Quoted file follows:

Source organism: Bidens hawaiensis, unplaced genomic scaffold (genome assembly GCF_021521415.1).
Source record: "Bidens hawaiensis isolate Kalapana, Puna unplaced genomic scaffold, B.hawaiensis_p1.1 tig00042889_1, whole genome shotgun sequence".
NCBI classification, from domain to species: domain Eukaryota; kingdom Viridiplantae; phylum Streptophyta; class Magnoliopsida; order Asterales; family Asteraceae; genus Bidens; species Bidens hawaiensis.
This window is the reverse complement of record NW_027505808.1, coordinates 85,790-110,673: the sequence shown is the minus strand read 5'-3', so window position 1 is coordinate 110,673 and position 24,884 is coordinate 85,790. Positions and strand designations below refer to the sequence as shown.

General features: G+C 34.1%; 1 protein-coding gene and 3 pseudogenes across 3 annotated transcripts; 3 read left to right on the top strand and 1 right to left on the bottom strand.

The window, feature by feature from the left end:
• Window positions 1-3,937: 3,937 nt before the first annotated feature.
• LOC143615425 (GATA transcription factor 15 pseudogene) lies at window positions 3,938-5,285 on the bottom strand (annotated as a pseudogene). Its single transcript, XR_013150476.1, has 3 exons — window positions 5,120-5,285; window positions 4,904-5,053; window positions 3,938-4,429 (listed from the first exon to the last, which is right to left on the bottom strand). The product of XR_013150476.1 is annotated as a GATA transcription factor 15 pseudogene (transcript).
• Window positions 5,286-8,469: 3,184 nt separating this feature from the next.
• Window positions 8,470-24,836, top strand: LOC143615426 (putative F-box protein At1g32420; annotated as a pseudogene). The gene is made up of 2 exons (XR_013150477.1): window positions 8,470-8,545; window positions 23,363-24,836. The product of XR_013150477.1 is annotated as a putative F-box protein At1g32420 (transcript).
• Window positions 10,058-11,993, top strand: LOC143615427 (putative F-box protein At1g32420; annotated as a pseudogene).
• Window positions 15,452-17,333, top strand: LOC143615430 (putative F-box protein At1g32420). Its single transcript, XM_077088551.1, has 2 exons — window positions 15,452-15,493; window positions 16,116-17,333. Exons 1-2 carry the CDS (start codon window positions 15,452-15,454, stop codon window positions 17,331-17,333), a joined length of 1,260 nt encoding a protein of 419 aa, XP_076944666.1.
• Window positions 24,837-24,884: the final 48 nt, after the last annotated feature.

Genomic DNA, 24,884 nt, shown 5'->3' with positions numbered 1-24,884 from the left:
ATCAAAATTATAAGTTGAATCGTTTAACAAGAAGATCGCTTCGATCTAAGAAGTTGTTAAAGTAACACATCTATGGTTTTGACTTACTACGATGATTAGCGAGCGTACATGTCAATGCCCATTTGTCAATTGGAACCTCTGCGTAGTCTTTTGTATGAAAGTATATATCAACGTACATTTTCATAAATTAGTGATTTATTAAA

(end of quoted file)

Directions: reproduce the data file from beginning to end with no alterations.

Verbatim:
Source organism: Bidens hawaiensis, unplaced genomic scaffold (genome assembly GCF_021521415.1).
Source record: "Bidens hawaiensis isolate Kalapana, Puna unplaced genomic scaffold, B.hawaiensis_p1.1 tig00042889_1, whole genome shotgun sequence".
NCBI classification, from domain to species: domain Eukaryota; kingdom Viridiplantae; phylum Streptophyta; class Magnoliopsida; order Asterales; family Asteraceae; genus Bidens; species Bidens hawaiensis.
This window is the reverse complement of record NW_027505808.1, coordinates 85,790-110,673: the sequence shown is the minus strand read 5'-3', so window position 1 is coordinate 110,673 and position 24,884 is coordinate 85,790. Positions and strand designations below refer to the sequence as shown.

General features: G+C 34.1%; 1 protein-coding gene and 3 pseudogenes across 3 annotated transcripts; 3 read left to right on the top strand and 1 right to left on the bottom strand.

The window, feature by feature from the left end:
• Window positions 1-3,937: 3,937 nt before the first annotated feature.
• LOC143615425 (GATA transcription factor 15 pseudogene) lies at window positions 3,938-5,285 on the bottom strand (annotated as a pseudogene). Its single transcript, XR_013150476.1, has 3 exons — window positions 5,120-5,285; window positions 4,904-5,053; window positions 3,938-4,429 (listed from the first exon to the last, which is right to left on the bottom strand). The product of XR_013150476.1 is annotated as a GATA transcription factor 15 pseudogene (transcript).
• Window positions 5,286-8,469: 3,184 nt separating this feature from the next.
• Window positions 8,470-24,836, top strand: LOC143615426 (putative F-box protein At1g32420; annotated as a pseudogene). The gene is made up of 2 exons (XR_013150477.1): window positions 8,470-8,545; window positions 23,363-24,836. The product of XR_013150477.1 is annotated as a putative F-box protein At1g32420 (transcript).
• Window positions 10,058-11,993, top strand: LOC143615427 (putative F-box protein At1g32420; annotated as a pseudogene).
• Window positions 15,452-17,333, top strand: LOC143615430 (putative F-box protein At1g32420). Its single transcript, XM_077088551.1, has 2 exons — window positions 15,452-15,493; window positions 16,116-17,333. Exons 1-2 carry the CDS (start codon window positions 15,452-15,454, stop codon window positions 17,331-17,333), a joined length of 1,260 nt encoding a protein of 419 aa, XP_076944666.1.
• Window positions 24,837-24,884: the final 48 nt, after the last annotated feature.

Genomic DNA, 24,884 nt, shown 5'->3' with positions numbered 1-24,884 from the left:
ATCAAAATTATAAGTTGAATCGTTTAACAAGAAGATCGCTTCGATCTAAGAAGTTGTTAAAGTAACACATCTATGGTTTTGACTTACTACGATGATTAGCGAGCGTACATGTCAATGCCCATTTGTCAATTGGAACCTCTGCGTAGTCTTTTGTATGAAAGTATATATCAACGTACATTTTCATAAATTAGTGATTTATTAAA